It was in 1842 in Mohawk, New York that the oldest recorded modern concrete pipe was installed, and it lasted over 100 years. The concept of steel bars in concrete pipes was first introduced in France in 1896 and was known as the Monier patent. It was brought to the United States in 1905 and since then has been extensively used in the installation of culverts, sewer and stormwater pipes and pressure pipe applications. The long service life of reinforced concrete pipe (RCP), its strength and durability, has made it an economical choice for contractors and asset owners.

Precast reinforced concrete pipe is the favored pipe material for trenchless pipe jacking operations, involving deep installations where conventional methods of trenching are not viable – environmentally or economically. (For a comparison of pipe materials, see The Lifespan of Steel, Clay, Plastic & Composite Pipes.)

Reinforced Concrete Pipe (RCP)

RCP is basically a concrete pipe, but reinforced with steel, lending the additional strength and flexibility to withstand soil pressure and other forces acting on the pipe. The materials required for manufacturing RCP are cement, aggregate, reinforcing steel and additives, mixed as per standard specifications. Precast RCP is considered one of the strongest pipes available, and can be designed for specific loading conditions.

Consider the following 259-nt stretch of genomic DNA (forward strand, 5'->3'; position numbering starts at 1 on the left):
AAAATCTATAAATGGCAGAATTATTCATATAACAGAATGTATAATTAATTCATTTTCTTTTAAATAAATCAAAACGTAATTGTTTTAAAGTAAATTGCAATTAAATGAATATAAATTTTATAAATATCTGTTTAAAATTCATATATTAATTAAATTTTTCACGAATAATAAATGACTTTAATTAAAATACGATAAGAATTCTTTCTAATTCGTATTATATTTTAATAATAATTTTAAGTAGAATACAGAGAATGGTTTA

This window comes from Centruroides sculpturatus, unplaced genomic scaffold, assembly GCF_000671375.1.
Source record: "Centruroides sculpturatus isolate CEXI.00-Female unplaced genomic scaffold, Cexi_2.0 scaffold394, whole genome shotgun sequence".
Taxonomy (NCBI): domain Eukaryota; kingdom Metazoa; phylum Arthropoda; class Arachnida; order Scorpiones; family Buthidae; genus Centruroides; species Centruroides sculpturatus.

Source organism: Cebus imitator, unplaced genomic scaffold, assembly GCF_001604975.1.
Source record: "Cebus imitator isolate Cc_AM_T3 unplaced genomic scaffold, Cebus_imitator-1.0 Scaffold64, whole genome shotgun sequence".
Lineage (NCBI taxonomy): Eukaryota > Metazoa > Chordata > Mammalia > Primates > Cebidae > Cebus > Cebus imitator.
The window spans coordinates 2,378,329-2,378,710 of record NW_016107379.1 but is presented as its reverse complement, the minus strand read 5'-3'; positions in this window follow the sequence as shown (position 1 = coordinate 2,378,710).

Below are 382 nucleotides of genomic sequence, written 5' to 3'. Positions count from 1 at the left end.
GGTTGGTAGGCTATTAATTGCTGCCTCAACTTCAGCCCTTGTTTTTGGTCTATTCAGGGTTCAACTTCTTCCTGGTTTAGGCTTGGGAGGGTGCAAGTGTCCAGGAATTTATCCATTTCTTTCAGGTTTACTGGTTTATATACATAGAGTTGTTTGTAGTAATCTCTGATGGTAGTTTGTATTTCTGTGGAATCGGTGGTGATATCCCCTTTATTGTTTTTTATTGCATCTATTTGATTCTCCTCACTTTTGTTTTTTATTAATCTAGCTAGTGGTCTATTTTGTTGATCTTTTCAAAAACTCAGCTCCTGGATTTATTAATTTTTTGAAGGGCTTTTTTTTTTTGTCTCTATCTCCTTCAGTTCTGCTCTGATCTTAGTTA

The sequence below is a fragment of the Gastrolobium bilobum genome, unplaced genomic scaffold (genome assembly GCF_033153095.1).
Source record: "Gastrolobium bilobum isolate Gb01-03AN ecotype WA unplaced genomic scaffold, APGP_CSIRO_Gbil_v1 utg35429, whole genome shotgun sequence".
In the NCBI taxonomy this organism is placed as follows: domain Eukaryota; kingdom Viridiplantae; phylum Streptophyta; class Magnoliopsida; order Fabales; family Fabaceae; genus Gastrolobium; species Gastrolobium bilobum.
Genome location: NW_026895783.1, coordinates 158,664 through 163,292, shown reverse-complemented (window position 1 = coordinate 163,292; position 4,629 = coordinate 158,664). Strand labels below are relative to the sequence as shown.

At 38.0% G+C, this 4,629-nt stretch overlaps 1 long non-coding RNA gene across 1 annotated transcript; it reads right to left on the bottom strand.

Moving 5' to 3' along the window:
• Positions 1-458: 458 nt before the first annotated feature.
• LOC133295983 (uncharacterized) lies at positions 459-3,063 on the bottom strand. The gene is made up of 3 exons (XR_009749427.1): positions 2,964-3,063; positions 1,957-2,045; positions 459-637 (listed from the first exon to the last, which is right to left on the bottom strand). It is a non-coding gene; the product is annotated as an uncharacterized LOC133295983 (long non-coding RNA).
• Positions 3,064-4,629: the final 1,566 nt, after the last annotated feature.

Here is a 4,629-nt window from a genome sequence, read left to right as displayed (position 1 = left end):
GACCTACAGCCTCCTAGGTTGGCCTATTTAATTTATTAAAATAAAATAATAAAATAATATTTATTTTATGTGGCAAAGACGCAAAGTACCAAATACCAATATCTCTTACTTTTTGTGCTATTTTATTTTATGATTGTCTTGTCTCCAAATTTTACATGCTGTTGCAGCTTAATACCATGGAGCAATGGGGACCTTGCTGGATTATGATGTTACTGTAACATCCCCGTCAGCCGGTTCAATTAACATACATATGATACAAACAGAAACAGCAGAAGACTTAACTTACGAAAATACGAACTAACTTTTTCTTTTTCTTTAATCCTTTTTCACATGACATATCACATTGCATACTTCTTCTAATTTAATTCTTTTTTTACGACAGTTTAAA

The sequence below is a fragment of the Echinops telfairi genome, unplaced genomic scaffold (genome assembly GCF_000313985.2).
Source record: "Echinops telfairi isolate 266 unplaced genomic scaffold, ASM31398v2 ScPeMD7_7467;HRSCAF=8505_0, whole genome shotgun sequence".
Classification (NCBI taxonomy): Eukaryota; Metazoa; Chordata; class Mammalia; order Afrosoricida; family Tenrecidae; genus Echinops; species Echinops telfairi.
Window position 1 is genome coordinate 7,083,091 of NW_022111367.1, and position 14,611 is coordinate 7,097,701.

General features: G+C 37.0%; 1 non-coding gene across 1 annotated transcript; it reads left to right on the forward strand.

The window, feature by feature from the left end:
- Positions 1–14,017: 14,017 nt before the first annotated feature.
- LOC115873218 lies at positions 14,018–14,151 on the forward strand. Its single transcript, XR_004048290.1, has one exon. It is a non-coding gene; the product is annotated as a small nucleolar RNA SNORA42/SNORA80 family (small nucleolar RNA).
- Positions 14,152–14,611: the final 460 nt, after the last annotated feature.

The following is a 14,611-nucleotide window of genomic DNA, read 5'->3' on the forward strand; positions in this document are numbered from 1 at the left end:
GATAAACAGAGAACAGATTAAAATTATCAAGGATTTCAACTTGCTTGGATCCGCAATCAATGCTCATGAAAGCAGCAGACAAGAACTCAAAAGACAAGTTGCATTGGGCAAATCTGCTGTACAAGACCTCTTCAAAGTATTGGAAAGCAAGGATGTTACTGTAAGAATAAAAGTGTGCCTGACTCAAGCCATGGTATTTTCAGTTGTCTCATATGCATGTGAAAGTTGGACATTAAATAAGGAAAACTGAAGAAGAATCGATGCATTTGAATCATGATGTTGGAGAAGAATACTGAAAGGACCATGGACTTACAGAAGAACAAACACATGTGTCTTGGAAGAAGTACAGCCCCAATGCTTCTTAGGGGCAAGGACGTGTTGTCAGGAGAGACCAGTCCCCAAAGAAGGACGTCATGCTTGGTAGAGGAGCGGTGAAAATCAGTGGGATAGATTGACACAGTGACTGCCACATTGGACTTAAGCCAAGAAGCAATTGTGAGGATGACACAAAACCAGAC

The inherent strength of RCP makes it independently strong, thus requiring less reliance on surrounding soil support, though that is a necessary part of any pipe installation.

RCP is capable of withstanding the considerable amount of jacking force that is required to push it into the ground during the pipe jacking operation. The first concrete pipe jacking was carried out in North America in 1896 by the Northern Pacific Railroad for installing drainage systems under the railroad.

Since then the advancement in technology and addition of steel in concrete has enabled installation of concrete pipes as large as 3,350 mm in diameter using the pipe jacking method.

Pipe Jacking Process

Pipe jacking requires two shafts: one at the beginning and the other at the end of the designated route. The launching shaft acts as a platform for the placement of the jacking apparatus and its associated parts. A thrust block at the back of the shaft provides the necessary impact surface needed to help jack the pipe forward.

The soil at the front end of the pipeline is excavated using manual excavation, a microtunneling machine (MTBM) or a tunnel boring machine (TBM) depending on the diameter of the pipe to be jacked. Intermediate jacking shafts are sometimes used when long runs of pipeline have to be installed. This reduces the necessary axial thrust required for pushing the pipe.

The pipeline trails behind a cutting shield of required dimensions, which also protects workers from falling debris. The installed pipe exits at the reception shaft at the end of the drive length, finishing the jacking process.

Types of Loads on Jacked Pipe

Axial Load

Axial loads on the pipeline are affected by factors such as excavation method, type of lubricant, pipe diameter, soil friction and pipeline length. The load should be uniformly distributed around the pipe circumference to prevent concentration of stress in certain areas.